where she falls (2019)

A reflection on my student thesis film and why it took so long for me to share it.

Catherine Lee
4 min readMay 23, 2020


A girl descending into an unknown landscape
A still from my short animated student film, where she falls

It’s been more than a year since I finished my thesis and graduated with my MFA. In this past year a lot has happened and only recently I’ve been able to think carefully about my work. It’s been a while since I sat down and wrote a reflection, and if I wait any longer, my thesis would regretfully collect even more dust!

There were two main things I noticed. One was that in the year after graduation, I haven’t made another personal film. Another thing I noticed was how much I didn’t treat my thesis well. I didn’t let it see the light of day after the thesis screening and the last day of the thesis exhibition. My friends from school will know that our thesis film is like our baby — we spent so much time nurturing it and feeding it, putting a lot of our love, sweat, and tears into it. Sometimes our story would die completely, other times it’s put to flames and then reborn. My thesis was reborn but then I didn’t give it any air to breathe.

In the end, I just had a ton of complicated feelings about my thesis. During my mid-year presentation, the response I got really threw me out of the bubble of how I saw my own thesis vs. what the viewer saw. Things just make sense to you because you already know the story. It’s not necessarily how others read it.

Another moment from my film.

I’ve never once had to think so much about how to make something work narratively — to make the audience understand the story without words. I also felt the limitations of my own skills and the time we had. There was so much I didn’t know (and still don’t know still) but I definitely learned a lot through the process.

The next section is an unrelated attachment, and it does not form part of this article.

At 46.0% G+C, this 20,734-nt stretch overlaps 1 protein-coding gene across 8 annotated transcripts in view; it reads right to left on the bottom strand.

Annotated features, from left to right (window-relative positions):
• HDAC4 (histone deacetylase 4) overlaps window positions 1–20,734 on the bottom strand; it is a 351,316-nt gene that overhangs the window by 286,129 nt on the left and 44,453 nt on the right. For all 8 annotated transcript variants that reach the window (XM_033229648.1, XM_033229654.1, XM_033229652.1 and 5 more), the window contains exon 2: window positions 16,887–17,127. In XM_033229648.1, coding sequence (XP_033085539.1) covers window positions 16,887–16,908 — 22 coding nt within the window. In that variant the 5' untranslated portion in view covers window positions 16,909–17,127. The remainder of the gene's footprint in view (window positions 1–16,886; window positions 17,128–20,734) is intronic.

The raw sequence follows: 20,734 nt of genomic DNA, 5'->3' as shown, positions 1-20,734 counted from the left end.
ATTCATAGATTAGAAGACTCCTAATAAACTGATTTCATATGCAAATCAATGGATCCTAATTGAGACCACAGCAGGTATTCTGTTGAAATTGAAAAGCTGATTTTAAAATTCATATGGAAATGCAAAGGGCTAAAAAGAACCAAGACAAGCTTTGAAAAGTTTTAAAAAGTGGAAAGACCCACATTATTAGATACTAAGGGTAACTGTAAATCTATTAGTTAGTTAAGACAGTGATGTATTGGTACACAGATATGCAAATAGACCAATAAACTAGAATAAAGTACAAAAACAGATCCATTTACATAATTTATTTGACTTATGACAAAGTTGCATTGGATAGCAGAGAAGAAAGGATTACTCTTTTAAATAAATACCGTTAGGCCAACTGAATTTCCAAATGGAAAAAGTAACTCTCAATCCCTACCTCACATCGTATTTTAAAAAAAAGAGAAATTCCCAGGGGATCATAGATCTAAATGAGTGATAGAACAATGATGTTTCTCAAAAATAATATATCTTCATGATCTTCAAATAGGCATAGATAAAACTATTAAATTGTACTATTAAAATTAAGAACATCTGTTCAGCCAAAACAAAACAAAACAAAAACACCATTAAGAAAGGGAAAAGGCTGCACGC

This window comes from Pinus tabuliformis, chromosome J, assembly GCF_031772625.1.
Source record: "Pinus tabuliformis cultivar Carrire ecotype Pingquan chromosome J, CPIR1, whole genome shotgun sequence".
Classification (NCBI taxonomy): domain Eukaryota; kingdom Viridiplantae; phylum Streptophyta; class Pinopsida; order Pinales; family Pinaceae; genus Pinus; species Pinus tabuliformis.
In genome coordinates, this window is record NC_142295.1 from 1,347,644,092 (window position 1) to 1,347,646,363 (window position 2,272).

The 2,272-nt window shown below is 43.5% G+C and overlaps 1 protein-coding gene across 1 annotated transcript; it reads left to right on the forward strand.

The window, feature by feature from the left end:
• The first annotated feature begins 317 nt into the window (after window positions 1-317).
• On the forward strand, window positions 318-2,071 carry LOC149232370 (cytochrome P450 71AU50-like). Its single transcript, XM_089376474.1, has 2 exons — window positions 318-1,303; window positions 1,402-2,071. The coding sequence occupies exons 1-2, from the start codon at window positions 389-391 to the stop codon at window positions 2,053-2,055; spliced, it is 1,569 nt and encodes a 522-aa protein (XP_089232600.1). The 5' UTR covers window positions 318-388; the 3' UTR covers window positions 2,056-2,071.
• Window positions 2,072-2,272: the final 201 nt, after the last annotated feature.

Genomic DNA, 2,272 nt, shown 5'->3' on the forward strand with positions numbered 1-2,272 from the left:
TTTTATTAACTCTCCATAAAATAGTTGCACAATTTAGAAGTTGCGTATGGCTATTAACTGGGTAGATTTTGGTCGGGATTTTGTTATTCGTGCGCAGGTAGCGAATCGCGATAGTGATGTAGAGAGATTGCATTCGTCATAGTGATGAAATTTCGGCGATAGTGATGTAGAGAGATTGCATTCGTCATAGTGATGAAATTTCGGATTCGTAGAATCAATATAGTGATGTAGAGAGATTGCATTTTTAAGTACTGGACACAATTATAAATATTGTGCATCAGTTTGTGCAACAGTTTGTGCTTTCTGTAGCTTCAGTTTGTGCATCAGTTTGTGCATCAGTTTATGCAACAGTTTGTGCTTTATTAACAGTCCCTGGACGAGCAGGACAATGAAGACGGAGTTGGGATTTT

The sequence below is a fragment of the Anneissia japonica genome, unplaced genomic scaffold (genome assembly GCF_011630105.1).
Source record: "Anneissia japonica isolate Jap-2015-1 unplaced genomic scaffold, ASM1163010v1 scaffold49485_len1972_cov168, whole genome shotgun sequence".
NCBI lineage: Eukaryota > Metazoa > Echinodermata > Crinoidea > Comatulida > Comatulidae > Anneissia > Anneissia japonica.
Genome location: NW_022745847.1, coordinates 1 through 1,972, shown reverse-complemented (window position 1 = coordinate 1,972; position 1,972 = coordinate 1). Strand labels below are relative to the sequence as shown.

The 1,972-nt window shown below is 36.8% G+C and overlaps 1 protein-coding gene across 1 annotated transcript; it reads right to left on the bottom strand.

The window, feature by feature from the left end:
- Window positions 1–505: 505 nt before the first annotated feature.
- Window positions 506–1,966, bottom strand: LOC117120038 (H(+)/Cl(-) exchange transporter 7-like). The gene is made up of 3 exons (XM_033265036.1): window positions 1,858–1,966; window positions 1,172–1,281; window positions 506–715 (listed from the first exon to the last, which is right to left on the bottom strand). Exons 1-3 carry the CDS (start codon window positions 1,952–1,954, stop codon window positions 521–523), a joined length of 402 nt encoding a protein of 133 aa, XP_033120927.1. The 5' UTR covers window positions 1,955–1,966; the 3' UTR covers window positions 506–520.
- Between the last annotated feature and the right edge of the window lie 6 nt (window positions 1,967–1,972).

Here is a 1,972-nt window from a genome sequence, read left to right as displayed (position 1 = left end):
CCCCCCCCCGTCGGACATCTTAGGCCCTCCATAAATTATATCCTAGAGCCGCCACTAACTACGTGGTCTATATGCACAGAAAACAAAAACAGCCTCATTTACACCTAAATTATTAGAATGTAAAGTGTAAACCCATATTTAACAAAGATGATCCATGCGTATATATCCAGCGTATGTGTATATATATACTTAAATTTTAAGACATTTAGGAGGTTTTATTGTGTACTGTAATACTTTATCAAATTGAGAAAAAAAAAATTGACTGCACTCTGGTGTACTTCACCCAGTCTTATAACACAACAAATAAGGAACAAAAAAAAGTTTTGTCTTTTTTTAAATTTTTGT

Of course, there’s the emotional side of working on a thesis that makes it personal and sometimes even more difficult to face. I’m grateful that I wasn’t the only one experiencing this— every person working on their film is the same. I never had a chance to really thank my friends who got me through this time, and the friends that I surprisingly made in my two years at SVA. I still miss those days where we had “therapy sessions” in the sound studios just to talk about how things were going, and the times we’d find ourselves at the computer labs every weekend, downing junk food and chugging bubble tea.

There’s also an endless amount of thanks that I can say to my family, especially my parents. I remember when I was applying to grad schools I thought, “Maybe I should wait another year before going.” My dad told me, “If you can apply now, you should do it.” My mom was even concerned that maybe I wasn’t applying to enough schools! I’m glad I decided to make the move to NYC and I’m fortunate that my parents were so encouraging and willing to support me through everything.

So here it is finally — my thesis film. I want to say that life and work got in the way of me sharing this publicly, but in reality I think I just was afraid to show it. I lost my pride for it along the way, and I wanted to forget about the pain behind the story. At times the pain would come back to haunt me, and this film somehow became its ghost. But this is how I mistreated my film, and I mistreated myself — because my work embodies my self. To reject my film is to reject a part of myself.

During our thesis exhibition, I had two notebooks out in front of my film for viewers to write in after they saw my film. Each notebook asked a question that I want to ask everyone again.

Two black notebooks with the questions written on them in white.
What is “letting go”? What have you learned from your own experience of “letting go”?

With that, I hope you enjoyed my thesis. Thank you.



Catherine Lee

An artist and illustrator that started off as a writer. http://catleeart.com/